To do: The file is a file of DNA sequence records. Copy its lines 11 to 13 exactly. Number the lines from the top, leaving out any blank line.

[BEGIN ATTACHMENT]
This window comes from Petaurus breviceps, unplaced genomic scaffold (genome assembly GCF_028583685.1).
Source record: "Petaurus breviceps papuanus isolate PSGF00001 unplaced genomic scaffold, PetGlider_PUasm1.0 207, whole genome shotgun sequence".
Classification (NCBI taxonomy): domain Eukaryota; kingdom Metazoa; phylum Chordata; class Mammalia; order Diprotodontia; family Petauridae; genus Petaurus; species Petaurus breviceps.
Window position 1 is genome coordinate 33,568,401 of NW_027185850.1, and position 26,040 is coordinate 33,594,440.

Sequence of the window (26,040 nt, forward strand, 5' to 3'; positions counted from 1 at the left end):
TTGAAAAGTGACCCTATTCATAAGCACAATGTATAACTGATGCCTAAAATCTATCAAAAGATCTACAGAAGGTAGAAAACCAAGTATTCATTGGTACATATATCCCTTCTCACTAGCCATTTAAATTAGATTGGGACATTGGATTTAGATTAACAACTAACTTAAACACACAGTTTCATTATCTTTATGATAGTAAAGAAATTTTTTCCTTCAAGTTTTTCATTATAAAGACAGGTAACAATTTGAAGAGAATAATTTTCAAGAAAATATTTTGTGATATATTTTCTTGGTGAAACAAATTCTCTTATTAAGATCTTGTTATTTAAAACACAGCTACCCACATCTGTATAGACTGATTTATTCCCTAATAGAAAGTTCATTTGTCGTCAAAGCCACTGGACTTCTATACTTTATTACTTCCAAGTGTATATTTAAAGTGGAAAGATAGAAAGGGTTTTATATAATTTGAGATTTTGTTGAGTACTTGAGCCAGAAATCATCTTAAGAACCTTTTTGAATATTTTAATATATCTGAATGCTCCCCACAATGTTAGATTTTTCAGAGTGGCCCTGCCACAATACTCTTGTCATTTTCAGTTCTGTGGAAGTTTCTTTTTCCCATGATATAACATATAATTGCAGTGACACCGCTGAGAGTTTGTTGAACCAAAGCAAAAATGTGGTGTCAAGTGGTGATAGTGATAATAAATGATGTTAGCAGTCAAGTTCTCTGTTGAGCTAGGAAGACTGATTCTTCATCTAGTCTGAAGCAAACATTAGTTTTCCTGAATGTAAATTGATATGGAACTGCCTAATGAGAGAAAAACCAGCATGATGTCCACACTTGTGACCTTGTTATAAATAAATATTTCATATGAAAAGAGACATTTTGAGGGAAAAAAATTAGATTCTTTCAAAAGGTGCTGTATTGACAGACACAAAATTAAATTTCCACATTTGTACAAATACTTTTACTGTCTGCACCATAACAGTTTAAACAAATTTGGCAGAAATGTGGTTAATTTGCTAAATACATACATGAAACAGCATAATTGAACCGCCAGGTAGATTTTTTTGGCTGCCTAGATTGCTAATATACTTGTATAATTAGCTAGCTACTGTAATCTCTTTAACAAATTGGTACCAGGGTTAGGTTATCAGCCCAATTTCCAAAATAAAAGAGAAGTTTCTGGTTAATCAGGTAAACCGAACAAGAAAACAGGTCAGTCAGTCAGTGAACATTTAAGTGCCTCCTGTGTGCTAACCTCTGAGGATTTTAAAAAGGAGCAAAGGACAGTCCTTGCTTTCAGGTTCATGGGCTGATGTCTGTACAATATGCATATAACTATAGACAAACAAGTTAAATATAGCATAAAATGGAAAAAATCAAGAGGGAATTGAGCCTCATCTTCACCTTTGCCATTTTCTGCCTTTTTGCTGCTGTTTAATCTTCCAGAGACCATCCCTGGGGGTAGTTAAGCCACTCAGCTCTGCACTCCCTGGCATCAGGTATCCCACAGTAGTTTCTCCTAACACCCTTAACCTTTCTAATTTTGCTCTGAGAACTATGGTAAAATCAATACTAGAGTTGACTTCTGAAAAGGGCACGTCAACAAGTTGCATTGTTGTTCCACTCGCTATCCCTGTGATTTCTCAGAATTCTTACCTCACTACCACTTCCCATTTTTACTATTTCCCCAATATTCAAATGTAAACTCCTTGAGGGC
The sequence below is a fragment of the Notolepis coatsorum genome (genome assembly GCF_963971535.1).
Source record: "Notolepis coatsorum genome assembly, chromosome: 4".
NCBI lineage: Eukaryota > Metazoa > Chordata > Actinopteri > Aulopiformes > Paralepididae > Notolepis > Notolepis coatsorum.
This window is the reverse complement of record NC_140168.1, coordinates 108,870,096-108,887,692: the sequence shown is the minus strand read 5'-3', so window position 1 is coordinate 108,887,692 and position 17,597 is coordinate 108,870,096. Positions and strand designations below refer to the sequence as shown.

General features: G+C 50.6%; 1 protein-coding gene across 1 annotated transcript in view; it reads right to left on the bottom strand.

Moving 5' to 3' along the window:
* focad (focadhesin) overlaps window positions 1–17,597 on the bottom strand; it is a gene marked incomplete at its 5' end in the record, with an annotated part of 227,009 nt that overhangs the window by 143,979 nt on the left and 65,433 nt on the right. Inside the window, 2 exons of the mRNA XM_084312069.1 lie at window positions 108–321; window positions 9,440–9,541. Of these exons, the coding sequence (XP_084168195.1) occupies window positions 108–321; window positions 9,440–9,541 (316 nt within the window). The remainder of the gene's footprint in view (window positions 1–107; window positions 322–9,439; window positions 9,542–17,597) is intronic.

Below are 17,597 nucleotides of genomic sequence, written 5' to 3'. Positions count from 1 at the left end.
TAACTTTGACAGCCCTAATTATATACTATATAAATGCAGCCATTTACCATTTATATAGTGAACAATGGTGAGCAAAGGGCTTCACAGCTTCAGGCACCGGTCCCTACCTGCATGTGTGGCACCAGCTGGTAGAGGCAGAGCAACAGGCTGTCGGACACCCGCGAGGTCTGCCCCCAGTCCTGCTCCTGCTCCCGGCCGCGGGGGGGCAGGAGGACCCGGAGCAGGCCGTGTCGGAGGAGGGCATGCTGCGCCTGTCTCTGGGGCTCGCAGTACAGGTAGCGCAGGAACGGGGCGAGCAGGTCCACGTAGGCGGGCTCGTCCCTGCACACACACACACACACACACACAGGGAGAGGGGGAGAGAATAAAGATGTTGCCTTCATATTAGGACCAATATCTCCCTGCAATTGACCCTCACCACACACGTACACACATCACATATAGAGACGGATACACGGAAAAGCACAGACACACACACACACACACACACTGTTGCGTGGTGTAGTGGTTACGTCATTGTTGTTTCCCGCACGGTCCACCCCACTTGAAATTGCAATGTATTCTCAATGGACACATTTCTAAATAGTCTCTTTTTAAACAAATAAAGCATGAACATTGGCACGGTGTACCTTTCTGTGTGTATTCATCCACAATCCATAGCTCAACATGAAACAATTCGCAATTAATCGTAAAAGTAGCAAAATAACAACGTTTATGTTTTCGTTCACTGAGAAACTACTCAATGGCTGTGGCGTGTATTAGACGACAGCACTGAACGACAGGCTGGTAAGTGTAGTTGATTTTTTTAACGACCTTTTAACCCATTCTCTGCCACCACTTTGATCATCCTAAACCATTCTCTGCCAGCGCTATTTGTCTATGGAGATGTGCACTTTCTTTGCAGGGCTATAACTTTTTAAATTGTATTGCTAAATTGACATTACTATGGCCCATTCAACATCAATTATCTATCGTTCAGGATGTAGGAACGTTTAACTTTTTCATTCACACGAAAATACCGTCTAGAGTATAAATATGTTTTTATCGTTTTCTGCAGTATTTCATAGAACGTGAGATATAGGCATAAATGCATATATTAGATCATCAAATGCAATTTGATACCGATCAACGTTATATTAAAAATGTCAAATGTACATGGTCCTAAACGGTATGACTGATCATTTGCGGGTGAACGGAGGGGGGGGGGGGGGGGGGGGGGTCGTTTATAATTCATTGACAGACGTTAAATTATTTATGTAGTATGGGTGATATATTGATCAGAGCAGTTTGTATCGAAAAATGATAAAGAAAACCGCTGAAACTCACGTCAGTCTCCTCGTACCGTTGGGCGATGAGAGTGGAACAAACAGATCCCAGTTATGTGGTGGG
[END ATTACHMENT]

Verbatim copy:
General features: G+C 50.6%; 1 protein-coding gene across 1 annotated transcript in view; it reads right to left on the bottom strand.

Moving 5' to 3' along the window:
* focad (focadhesin) overlaps window positions 1–17,597 on the bottom strand; it is a gene marked incomplete at its 5' end in the record, with an annotated part of 227,009 nt that overhangs the window by 143,979 nt on the left and 65,433 nt on the right. Inside the window, 2 exons of the mRNA XM_084312069.1 lie at window positions 108–321; window positions 9,440–9,541. Of these exons, the coding sequence (XP_084168195.1) occupies window positions 108–321; window positions 9,440–9,541 (316 nt within the window). The remainder of the gene's footprint in view (window positions 1–107; window positions 322–9,439; window positions 9,542–17,597) is intronic.